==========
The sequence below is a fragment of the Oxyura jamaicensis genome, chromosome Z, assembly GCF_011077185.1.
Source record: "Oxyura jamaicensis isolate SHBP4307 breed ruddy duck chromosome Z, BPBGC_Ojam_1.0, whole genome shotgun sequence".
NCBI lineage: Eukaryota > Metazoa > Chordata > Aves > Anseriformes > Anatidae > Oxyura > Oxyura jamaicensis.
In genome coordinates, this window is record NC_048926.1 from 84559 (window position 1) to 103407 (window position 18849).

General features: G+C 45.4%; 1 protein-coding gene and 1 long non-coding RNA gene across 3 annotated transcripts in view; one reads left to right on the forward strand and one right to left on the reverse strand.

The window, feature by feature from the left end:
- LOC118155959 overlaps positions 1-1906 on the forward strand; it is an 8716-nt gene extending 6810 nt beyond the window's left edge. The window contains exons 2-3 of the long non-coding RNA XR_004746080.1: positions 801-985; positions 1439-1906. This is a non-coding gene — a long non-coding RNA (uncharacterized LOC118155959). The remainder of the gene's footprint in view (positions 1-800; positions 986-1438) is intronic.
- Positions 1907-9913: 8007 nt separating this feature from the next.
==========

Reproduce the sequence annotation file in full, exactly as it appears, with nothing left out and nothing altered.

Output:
The sequence below is a fragment of the Oxyura jamaicensis genome, chromosome Z, assembly GCF_011077185.1.
Source record: "Oxyura jamaicensis isolate SHBP4307 breed ruddy duck chromosome Z, BPBGC_Ojam_1.0, whole genome shotgun sequence".
NCBI lineage: Eukaryota > Metazoa > Chordata > Aves > Anseriformes > Anatidae > Oxyura > Oxyura jamaicensis.
In genome coordinates, this window is record NC_048926.1 from 84559 (window position 1) to 103407 (window position 18849).

General features: G+C 45.4%; 1 protein-coding gene and 1 long non-coding RNA gene across 3 annotated transcripts in view; one reads left to right on the forward strand and one right to left on the reverse strand.

The window, feature by feature from the left end:
- LOC118155959 overlaps positions 1-1906 on the forward strand; it is an 8716-nt gene extending 6810 nt beyond the window's left edge. The window contains exons 2-3 of the long non-coding RNA XR_004746080.1: positions 801-985; positions 1439-1906. This is a non-coding gene — a long non-coding RNA (uncharacterized LOC118155959). The remainder of the gene's footprint in view (positions 1-800; positions 986-1438) is intronic.
- Positions 1907-9913: 8007 nt separating this feature from the next.